Christmas on the Island
Christmas was always a festive holiday for the islanders; the women spent days making cookies shaped like Santa Claus, with cherry icing to depict his red attire and white sugar to make imaginary whiskers. There were wreath-shaped cookies, colored in green and red, and some women even baked cookies that resembled reindeers. Of course the gingerbread men were favorites, and these were hung on the tree. For the men there were pies, filled with preserved berries from their own gardens and delectable figs pickled during the summer. The week before Christmas, a woman scarcely moved from her kitchen. Daily there was a fragrant and appetizing scent from the oven. Young children loitered at the table waiting to wipe clean the remaining ingredients, whirling their little fingers around the inside of the bowl.
Christmas trees were axed from the woodlands, and mostly it was the children who decorated the pine branches. Their ornaments were handmade by the islanders; gingerbread men, strings of paper dolls, and popcorn in long chains that laced the tips of the branches. There were shells from the beaches dipped in glue and hung with ribbons. Cones were gathered from the woods, and these were nestled between the limbs of the tree. Nothing was store-bought, except the striped candy canes, which were always eaten instantly when the tree was denuded of ornaments the second week of January. Even the trees were not discarded. The men pinched off the branches and severed the trunks into kindling for the fireplace. Each house had a fragrant pine scent as the fire roared in the winter months.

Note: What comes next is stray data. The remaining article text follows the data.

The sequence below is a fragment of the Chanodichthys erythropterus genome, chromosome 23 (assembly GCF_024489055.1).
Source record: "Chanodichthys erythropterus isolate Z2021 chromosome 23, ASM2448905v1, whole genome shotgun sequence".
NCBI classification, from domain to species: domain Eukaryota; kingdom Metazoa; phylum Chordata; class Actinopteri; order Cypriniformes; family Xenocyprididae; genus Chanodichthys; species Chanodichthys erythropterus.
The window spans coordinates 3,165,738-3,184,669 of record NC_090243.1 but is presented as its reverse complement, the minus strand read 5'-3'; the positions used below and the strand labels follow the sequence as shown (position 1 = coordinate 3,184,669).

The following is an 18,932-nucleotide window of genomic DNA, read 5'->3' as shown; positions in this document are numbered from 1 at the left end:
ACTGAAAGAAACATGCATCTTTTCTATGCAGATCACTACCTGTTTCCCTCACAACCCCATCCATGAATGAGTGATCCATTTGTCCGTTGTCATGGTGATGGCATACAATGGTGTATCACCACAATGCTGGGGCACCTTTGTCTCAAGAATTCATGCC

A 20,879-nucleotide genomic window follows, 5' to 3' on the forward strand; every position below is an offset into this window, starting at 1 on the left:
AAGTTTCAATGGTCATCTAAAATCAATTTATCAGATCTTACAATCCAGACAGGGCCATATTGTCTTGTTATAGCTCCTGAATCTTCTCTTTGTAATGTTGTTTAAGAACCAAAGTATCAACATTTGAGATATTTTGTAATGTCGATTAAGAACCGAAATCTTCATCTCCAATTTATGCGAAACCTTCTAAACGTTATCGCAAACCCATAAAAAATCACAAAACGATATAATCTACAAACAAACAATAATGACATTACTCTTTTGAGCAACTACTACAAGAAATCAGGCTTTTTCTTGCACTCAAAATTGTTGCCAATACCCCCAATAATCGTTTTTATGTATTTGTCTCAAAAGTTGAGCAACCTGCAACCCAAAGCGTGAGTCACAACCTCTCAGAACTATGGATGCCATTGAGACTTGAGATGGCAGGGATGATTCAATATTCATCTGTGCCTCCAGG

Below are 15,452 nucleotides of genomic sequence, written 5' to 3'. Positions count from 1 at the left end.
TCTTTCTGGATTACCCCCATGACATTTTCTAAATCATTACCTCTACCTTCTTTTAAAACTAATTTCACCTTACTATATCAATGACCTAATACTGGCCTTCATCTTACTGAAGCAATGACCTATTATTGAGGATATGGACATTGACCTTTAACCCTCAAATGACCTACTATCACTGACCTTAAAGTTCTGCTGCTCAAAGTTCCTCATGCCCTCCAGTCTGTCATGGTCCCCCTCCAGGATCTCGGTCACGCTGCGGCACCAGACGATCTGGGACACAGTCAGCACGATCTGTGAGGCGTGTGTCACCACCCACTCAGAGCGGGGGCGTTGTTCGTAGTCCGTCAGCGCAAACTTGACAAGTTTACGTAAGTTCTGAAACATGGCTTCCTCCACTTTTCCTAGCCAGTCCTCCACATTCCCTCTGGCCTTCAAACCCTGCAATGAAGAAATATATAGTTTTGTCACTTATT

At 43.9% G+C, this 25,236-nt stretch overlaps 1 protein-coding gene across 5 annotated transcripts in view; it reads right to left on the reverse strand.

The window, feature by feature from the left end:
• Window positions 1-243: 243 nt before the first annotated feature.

Christmas dinner was similar to the feast at Thanksgiving; a chicken was roasted for the gala holiday. Many a mother wished the bird had more legs, for the youngsters all preferred these pieces. It was usually the father and the eldest son who succeeded in their choice unless the family was larger and had two fowls prepared. The stuffing was a favorite with them with them all, so the wife always doubled the the portion, and with the added earthenware dish of dressing there was more than enough to satisfy the young and the old. The wishbone was given to the youngest child, and after it was cleaned and dried it was wrapped in silve paper that came from the father's tobacco pouch, and this too was hung on the Christmas tree.
More about Yesterday's Hog Island by Edna M. Marstad
Short history from America's Atlantic Isles by H. Robert Morrison and Christine Eckstrom Lee.
Story of a rescue that happened in 1893 near Hog Island
Northampton County Gazetteer
A map showing topography of Hog Island.
More mapping. From topozone.com
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Copyright © 2000 Posted November 25, 2000. Updated February 10, 2004